Blythe Danner’s ‘The Tomorrow Man’ Is an Endearing Movie About Life’s Second Chances

John Lithgow and Blythe Danner in The Tomorrow Man.

John Lithgow and Blythe Danner in The Tomorrow Man. Bleecker Street

It’s never too late to fall in love. The Tomorrow Man is a charming, uplifting film about two small-town senior citizens who manage to do just that, against formidable odds. It’s not a movie for the immature. If you’re a member of the Marvel comics brigade, move along. Nothing for you here. But if you cherish the rare opportunity to watch magnificent actors as perfect as Blythe Danner and John Lithgow giving it all they’ve got, in a film about grown-ups, then the line starts here.

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Ed Hemsler (Lithgow) is a retired ball bearings analyst in his mid-70s and a lonely widower with a grown son he can barely tolerate who shows only a passable interest in his father’s welfare. In the six years since he’s been inactive, Ed is convinced the end of the world is on its way. He even has a secret supply room where he stores everything from Cheerios to bottled water in case the apocalypse arrives sooner than expected and he’s unable to leave the house. Ed’s every waking moment is spent preparing for tomorrow.

(3.5/4 stars)
Directed by: Noble Jones
Written by: Noble Jones
Starring: John Lithgow, Blythe Danner, Derek Cecil
Running time: 94 mins.

Ronnie Meisner (Danner) is an equally eccentric widow of the same vintage who likes to sew and is addicted to watching WWII documentaries on television. She lost her only daughter when the girl was only 13 and her husband died of cancer. A hoarder and a compulsive shopper, Ronnie lives alone in a house so cluttered with useless junk she can’t even find an ashtray.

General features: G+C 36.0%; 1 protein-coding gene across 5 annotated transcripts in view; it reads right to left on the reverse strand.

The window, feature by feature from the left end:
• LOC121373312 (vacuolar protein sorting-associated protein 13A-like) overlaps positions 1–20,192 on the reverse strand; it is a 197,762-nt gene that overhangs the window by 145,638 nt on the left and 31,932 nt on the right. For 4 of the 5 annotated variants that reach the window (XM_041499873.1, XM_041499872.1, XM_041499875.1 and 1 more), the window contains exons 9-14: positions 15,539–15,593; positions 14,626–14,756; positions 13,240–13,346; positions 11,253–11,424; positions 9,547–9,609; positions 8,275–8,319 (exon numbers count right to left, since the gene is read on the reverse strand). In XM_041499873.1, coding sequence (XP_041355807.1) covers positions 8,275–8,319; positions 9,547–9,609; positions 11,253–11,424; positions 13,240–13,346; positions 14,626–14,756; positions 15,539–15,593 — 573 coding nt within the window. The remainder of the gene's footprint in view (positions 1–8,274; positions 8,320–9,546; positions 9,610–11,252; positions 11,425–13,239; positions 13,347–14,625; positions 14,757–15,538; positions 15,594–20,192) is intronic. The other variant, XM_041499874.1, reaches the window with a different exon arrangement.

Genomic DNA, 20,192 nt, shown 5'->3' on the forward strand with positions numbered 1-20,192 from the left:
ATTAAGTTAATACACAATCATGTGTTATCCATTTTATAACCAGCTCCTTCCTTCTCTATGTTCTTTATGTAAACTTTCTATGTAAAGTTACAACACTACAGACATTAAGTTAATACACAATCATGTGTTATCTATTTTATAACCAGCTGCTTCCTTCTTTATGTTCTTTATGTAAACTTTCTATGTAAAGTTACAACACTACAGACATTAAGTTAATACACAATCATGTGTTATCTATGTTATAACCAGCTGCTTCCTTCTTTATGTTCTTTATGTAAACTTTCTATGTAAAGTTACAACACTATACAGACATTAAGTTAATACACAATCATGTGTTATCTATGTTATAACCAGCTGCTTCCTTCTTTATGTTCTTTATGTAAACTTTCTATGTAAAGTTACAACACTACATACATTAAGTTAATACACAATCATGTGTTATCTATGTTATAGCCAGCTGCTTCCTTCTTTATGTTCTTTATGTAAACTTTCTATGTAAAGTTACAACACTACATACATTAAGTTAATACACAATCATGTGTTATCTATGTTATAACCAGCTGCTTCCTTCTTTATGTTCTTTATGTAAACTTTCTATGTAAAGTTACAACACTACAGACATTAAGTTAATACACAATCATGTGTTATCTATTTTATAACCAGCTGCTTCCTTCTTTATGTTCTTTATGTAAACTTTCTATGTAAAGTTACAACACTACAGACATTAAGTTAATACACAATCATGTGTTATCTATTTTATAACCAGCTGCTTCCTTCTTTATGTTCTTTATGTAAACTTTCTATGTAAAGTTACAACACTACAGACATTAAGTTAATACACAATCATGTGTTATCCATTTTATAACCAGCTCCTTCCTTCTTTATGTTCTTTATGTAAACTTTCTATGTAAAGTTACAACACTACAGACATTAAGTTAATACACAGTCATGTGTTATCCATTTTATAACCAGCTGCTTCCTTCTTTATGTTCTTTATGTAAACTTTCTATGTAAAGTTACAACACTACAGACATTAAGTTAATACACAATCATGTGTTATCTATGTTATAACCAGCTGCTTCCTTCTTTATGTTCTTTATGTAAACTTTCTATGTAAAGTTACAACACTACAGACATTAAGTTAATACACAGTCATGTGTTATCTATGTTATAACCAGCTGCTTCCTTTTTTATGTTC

These two odd social misfits are the last couple on the planet who seem like a possible romantic duo, yet they meet at the supermarket and slowly discover they like each other. You probably wouldn’t notice them if you passed them on Main Street, but first-time director Noble Jones, who also wrote the sensitive screenplay and photographed the film with finesse, makes Ed and Ronnie less simplistic than they appear on the surface.

Except for an awkward Thanksgiving dinner at Ed’s son’s house where nothing goes right, these are two senior citizens who learn to live with and for each other, falling slowly and insecurely in love. There are problems. One night of intimacy gives Ed a mini-stroke. And revealing personal details or sharing feelings don’t come easy for either of them. But The Tomorrow Man is an endearing movie about life’s second chances, and the finale, when both Ed and Ronnie learn to make difficult compromises to move in the direction of happily ever after, is nothing less than heartbreaking. Maybe living for tomorrow is not what it’s cut out to be. Maybe living for today is better.

The Tomorrow Man is a mature and radiant love story filled with intelligence, tenderness and joy that will warm your heart. Danner and Lithgow are simply miraculous!

Blythe Danner’s ‘The Tomorrow Man’ Is an Endearing Movie About Life’s Second Chances